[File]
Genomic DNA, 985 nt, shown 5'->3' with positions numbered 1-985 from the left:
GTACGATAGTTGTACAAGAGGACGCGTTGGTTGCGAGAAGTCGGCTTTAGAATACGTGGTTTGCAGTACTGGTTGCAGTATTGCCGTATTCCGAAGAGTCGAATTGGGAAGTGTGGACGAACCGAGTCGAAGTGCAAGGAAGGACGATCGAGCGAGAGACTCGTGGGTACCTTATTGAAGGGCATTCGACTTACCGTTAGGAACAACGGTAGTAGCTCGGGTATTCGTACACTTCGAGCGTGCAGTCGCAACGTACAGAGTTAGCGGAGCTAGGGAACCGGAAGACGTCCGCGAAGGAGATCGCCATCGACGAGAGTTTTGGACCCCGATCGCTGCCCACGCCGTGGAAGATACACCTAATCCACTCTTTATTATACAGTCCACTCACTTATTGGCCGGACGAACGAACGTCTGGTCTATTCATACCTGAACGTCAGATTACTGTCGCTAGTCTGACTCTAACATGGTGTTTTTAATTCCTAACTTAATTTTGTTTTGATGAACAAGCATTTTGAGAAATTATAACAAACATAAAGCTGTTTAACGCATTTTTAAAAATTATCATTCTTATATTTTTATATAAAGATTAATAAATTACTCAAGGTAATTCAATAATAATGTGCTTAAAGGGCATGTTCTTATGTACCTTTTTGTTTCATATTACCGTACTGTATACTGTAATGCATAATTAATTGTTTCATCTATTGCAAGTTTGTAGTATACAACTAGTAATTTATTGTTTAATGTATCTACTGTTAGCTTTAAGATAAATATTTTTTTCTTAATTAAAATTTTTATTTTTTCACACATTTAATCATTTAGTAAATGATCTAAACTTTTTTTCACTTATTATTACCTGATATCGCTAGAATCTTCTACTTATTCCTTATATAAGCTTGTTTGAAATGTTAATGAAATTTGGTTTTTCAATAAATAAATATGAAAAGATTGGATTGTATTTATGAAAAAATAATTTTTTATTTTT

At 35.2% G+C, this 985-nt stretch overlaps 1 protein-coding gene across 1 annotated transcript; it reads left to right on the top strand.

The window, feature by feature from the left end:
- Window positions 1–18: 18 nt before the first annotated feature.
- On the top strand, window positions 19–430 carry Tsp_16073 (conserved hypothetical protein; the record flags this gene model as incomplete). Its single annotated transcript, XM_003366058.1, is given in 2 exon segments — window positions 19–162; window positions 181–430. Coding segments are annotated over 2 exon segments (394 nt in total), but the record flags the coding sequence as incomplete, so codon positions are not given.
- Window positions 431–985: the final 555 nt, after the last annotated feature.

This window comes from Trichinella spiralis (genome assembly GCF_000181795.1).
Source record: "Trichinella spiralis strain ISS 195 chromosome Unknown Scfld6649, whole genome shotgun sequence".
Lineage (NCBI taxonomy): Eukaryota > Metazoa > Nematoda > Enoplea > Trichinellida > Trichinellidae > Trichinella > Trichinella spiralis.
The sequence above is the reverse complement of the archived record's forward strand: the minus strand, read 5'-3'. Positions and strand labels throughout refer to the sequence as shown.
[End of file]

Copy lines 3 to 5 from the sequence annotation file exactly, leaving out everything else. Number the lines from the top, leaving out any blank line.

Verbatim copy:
At 35.2% G+C, this 985-nt stretch overlaps 1 protein-coding gene across 1 annotated transcript; it reads left to right on the top strand.

The window, feature by feature from the left end:
- Window positions 1–18: 18 nt before the first annotated feature.